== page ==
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Early Warning Signs: How to Tell If Your Going Bald Prematurely

Early Warning Signs: How to Tell If Your Going Bald Prematurely

Are you seeing more hair in your brush than usual or observing a receding hairline? You might be wondering, “how to tell if you’re going bald prematurely?” In this article, we will discuss the early warning signs and provide advice on how you can be proactive in reducing hair loss.

Key Takeaways

  • Early detection of signs like a receding hairline, thinning on the crown, increased hair shedding, and difficulties in hairstyling can allow for timely intervention and potentially slow the progression of hair loss.
  • Premature balding can be due to a variety of factors including genetic predispositions, hormonal imbalances, stress, anxiety, and nutritional deficiencies, with targeted treatments varying based on the underlying cause.
  • Treatment options for premature balding range from topical medications and hair growth supplements to lifestyle adjustments and, in more severe cases, surgical interventions like hair transplants.

Table of Contents

Identifying Early Signs of Balding

The most common early sign of balding is increased hair thinning and hair loss, specifically on the crown of your head and hairline. Overall density may have dropped meaning you notice more of your scalp showing through when wet, or perhaps you can’t quite style your hair how you used to.

There are four main types of early balding,

  • Receding hairline
  • Thinning hair on the crown
  • Increased hair shedding
  • Difficulties in hair styling

Recognising these signs early can pave the way for targeted treatment, potentially slowing down the progression of hair loss and preserving your hair for longer. Let’s take a look at each type in more detail.

Receding Hairline

A receding hairline is often the first sign that male pattern baldness is underway. This typically starts around the temples and progresses to form an M-shape hairline pattern. This is a common characteristic of male pattern baldness, a condition that affects many men and can start as early as their 20s. Receding hairlines are usually easy to spot, as we are sensitive to changes in this area.

When inspecting your hairline it’s important to recall what your hairline used to look like, some people are born with hairlines such as the widow’s peak and this is not usually a sign of balding or receding.

Thinning Hair on Crown

Thinning hair on the crown can be a sign of premature hair loss, this will usually be detectable from increased scalp visibility, especially when the hair is wet after activities such as showering. While males will notice an increase in thinning on the crown, females may notice an increase in the middle part making the part wider.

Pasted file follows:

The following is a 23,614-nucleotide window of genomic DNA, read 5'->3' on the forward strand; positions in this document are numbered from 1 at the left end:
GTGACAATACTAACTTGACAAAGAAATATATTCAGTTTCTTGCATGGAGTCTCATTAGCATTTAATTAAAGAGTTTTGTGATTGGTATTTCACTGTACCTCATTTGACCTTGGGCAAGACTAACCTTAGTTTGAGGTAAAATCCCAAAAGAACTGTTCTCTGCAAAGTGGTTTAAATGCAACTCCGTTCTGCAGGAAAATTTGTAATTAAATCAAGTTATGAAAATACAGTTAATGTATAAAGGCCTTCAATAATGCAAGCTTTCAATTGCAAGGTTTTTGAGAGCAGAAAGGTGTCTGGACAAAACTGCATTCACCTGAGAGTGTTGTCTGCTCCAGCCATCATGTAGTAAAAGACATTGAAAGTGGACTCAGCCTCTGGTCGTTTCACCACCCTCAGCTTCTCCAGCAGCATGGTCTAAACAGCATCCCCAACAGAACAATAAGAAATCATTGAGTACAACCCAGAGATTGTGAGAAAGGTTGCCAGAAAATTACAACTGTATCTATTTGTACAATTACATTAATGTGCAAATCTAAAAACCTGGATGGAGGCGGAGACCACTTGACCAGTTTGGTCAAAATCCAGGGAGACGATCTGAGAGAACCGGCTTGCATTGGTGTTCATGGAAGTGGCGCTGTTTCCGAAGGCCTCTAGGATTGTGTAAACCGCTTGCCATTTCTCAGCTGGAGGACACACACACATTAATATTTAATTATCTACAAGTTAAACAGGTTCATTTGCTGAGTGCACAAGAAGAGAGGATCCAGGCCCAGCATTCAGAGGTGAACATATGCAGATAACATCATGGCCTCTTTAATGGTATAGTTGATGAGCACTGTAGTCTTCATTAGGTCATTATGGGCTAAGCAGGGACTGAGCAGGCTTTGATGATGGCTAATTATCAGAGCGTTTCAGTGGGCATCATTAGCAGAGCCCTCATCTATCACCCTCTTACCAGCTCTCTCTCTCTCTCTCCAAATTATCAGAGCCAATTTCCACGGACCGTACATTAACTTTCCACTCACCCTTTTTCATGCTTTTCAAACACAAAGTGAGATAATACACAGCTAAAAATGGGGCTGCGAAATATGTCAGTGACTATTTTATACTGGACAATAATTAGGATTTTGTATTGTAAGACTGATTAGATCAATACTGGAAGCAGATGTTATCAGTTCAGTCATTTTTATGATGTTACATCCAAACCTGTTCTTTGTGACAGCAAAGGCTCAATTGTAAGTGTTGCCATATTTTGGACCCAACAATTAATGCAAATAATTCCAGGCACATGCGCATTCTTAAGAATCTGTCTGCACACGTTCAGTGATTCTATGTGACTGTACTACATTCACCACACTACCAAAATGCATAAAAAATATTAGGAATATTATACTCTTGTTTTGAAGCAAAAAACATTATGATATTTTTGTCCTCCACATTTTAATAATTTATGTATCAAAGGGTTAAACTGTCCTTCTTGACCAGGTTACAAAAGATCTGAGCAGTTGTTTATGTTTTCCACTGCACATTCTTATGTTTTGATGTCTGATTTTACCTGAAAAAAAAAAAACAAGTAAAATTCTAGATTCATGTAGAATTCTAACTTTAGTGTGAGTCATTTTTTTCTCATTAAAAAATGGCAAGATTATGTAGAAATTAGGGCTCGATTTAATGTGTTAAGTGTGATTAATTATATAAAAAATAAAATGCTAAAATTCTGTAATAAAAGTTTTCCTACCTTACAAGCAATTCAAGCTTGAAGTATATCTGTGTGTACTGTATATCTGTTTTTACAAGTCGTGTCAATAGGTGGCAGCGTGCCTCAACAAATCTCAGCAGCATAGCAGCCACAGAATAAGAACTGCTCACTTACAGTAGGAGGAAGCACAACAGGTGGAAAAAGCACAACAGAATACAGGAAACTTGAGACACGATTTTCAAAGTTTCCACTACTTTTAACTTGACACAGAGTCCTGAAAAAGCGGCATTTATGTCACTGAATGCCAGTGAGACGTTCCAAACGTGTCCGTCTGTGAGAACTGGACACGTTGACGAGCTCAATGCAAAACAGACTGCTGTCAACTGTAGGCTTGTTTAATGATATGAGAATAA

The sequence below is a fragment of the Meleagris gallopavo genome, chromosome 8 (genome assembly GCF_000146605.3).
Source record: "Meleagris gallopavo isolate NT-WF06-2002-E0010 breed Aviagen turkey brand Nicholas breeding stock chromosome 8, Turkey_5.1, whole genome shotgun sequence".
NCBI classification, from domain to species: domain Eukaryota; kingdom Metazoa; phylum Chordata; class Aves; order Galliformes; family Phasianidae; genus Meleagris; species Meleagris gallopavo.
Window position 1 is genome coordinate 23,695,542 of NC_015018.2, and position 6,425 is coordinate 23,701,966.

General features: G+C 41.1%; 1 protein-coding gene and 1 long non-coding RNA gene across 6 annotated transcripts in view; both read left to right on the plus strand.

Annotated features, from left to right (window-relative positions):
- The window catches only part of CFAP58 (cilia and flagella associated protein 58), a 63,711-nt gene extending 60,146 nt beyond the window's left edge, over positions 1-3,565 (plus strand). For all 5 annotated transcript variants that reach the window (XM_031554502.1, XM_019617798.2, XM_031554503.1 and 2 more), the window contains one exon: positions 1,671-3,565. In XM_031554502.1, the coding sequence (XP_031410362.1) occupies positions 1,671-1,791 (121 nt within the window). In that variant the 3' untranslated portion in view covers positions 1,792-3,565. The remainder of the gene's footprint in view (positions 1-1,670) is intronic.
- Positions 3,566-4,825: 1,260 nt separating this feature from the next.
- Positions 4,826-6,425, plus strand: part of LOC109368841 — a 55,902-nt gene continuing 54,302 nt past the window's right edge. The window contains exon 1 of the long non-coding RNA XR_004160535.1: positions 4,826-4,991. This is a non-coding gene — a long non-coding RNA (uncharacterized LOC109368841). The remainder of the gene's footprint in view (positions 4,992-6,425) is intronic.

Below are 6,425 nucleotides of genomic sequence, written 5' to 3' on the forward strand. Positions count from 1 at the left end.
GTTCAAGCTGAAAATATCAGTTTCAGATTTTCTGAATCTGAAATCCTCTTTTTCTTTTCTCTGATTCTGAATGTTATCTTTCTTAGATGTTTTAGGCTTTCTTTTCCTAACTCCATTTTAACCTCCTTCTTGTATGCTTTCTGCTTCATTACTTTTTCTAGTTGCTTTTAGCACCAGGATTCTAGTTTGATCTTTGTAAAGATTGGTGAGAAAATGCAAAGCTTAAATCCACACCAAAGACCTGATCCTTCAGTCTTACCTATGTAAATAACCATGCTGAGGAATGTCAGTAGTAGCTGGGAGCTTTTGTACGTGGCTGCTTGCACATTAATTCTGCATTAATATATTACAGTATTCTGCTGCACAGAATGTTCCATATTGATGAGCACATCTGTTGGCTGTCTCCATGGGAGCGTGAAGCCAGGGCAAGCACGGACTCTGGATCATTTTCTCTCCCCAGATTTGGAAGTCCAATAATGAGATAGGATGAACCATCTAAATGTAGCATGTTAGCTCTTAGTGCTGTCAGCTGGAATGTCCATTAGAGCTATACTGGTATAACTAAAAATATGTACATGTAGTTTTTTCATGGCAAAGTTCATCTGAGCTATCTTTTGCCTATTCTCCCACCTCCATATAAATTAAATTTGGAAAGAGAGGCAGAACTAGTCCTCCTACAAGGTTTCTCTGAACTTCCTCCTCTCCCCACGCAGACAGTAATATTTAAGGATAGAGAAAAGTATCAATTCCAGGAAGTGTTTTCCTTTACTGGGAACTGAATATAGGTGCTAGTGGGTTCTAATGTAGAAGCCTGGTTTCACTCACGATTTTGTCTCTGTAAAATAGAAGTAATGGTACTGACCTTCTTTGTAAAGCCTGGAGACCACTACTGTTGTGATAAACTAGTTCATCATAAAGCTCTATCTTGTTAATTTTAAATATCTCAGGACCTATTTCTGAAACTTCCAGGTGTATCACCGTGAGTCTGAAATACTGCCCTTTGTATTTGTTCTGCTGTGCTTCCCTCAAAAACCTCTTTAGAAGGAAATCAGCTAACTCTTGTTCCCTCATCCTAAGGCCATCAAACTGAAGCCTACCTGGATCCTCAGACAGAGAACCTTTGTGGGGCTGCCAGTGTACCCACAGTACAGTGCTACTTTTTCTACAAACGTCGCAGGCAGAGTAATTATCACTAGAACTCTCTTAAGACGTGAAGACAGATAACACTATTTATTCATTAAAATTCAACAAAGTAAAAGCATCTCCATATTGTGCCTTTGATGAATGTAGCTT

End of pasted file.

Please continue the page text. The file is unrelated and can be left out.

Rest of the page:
While hair thinning is normal as we age, it’s important to be aware of our hair condition as catching conditions such as female pattern baldness early will make a big difference in how effective treatments are.

Increased Hair Shedding

Woman with a lot of hair shedding on hair brush

Difficulties in Hair Styling

When your hair starts thinning, it can become increasingly difficult to style. This can be particularly frustrating for those who enjoy expressing their personality through their hairstyles. The inability to create the same shape and hold in styled hair may be an early indicator of conditions like male pattern baldness.

If you’ve noticed that your hair lacks its usual volume, or if you’re struggling to maintain your usual hairstyles, it may be time to pay closer attention to your hair health. Thinning hair or a lack of volume can make it a struggle to style your hair, signalling the beginning stages of hair loss.

What Causes Premature Balding

While the early signs of balding can be alarming, understanding the underlying causes can provide a roadmap to effective treatment. There are several factors at play when it comes to premature balding. These include:

  • Genetic factors
  • Hormonal imbalances
  • Stress
  • Anxiety

Each of these causes can significantly contribute to hair loss and understanding them can help you take proactive measures to maintain your hair health.

Genetic Factors

Genetics play a significant role in premature balding. If you have a family history of hair loss, you are more likely to experience it too. This is due to a condition known as androgenetic alopecia or hereditary hair loss, which is one of the most common causes of hair loss in both men and women.

This doesn’t mean that if your grandparents or parents lost their hair, you’re bound to lose yours. But it does mean that you may be more susceptible to the factors that can trigger hair loss. Understanding your family history can help you identify your risks and take preventative action.

Hormonal Imbalances

Hormonal imbalances can also lead to hair thinning and loss. Conditions like androgenetic alopecia and thyroid disorders can significantly contribute to hair loss. Androgenetic alopecia, also known as male or female pattern baldness, is caused by a sensitivity to male hormones and can lead to hair thinning.

Thyroid disorders, both hypothyroidism and hyperthyroidism, can also trigger hair loss. Hair thinning and loss can occur when these conditions cause the body to attack its own hair follicles. This can lead to a reduction in hair volume and eventually, hair loss.

Stress and Anxiety

Stress and anxiety are also significant contributors to hair loss. When we’re stressed, our bodies produce more cortisol, a stress hormone that can trigger hair loss. Stress-related hair loss can manifest as a condition known as telogen effluvium, which results in a general thinning of hair particularly on top of the head.